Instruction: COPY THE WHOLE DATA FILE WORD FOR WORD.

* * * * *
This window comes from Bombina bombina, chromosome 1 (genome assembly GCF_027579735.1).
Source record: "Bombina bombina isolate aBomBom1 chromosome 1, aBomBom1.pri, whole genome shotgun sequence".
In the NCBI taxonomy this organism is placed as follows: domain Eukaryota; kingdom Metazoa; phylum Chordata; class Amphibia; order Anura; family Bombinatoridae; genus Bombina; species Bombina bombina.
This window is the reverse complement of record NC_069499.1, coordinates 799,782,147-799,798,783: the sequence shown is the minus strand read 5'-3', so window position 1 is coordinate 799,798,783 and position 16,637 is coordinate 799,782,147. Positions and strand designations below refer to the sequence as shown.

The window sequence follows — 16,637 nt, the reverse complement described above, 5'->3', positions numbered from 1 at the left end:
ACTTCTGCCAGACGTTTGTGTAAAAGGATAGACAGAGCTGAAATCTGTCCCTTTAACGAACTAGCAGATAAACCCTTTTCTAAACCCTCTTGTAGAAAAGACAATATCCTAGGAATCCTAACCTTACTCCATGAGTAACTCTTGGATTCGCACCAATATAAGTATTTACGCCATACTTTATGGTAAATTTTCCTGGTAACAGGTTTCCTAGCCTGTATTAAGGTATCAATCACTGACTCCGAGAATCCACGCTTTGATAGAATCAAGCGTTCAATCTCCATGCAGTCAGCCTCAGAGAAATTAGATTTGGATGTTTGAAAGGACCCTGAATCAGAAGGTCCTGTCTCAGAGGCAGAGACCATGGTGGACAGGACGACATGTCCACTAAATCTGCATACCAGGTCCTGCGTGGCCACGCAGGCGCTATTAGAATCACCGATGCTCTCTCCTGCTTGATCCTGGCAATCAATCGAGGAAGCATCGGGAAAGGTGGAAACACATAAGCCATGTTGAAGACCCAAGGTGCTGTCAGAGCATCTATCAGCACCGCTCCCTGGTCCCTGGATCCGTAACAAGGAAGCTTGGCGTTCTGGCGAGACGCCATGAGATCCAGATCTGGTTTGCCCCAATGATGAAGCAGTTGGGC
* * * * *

This window comes from Bombina bombina, chromosome 1 (genome assembly GCF_027579735.1).
Source record: "Bombina bombina isolate aBomBom1 chromosome 1, aBomBom1.pri, whole genome shotgun sequence".
In the NCBI taxonomy this organism is placed as follows: domain Eukaryota; kingdom Metazoa; phylum Chordata; class Amphibia; order Anura; family Bombinatoridae; genus Bombina; species Bombina bombina.
This window is the reverse complement of record NC_069499.1, coordinates 799,782,147-799,798,783: the sequence shown is the minus strand read 5'-3', so window position 1 is coordinate 799,798,783 and position 16,637 is coordinate 799,782,147. Positions and strand designations below refer to the sequence as shown.

The window sequence follows — 16,637 nt, the reverse complement described above, 5'->3', positions numbered from 1 at the left end:
ACTTCTGCCAGACGTTTGTGTAAAAGGATAGACAGAGCTGAAATCTGTCCCTTTAACGAACTAGCAGATAAACCCTTTTCTAAACCCTCTTGTAGAAAAGACAATATCCTAGGAATCCTAACCTTACTCCATGAGTAACTCTTGGATTCGCACCAATATAAGTATTTACGCCATACTTTATGGTAAATTTTCCTGGTAACAGGTTTCCTAGCCTGTATTAAGGTATCAATCACTGACTCCGAGAATCCACGCTTTGATAGAATCAAGCGTTCAATCTCCATGCAGTCAGCCTCAGAGAAATTAGATTTGGATGTTTGAAAGGACCCTGAATCAGAAGGTCCTGTCTCAGAGGCAGAGACCATGGTGGACAGGACGACATGTCCACTAAATCTGCATACCAGGTCCTGCGTGGCCACGCAGGCGCTATTAGAATCACCGATGCTCTCTCCTGCTTGATCCTGGCAATCAATCGAGGAAGCATCGGGAAAGGTGGAAACACATAAGCCATGTTGAAGACCCAAGGTGCTGTCAGAGCATCTATCAGCACCGCTCCCTGGTCCCTGGATCCGTAACAAGGAAGCTTGGCGTTCTGGCGAGACGCCATGAGATCCAGATCTGGTTTGCCCCAATGATGAAGCAGTTGGGC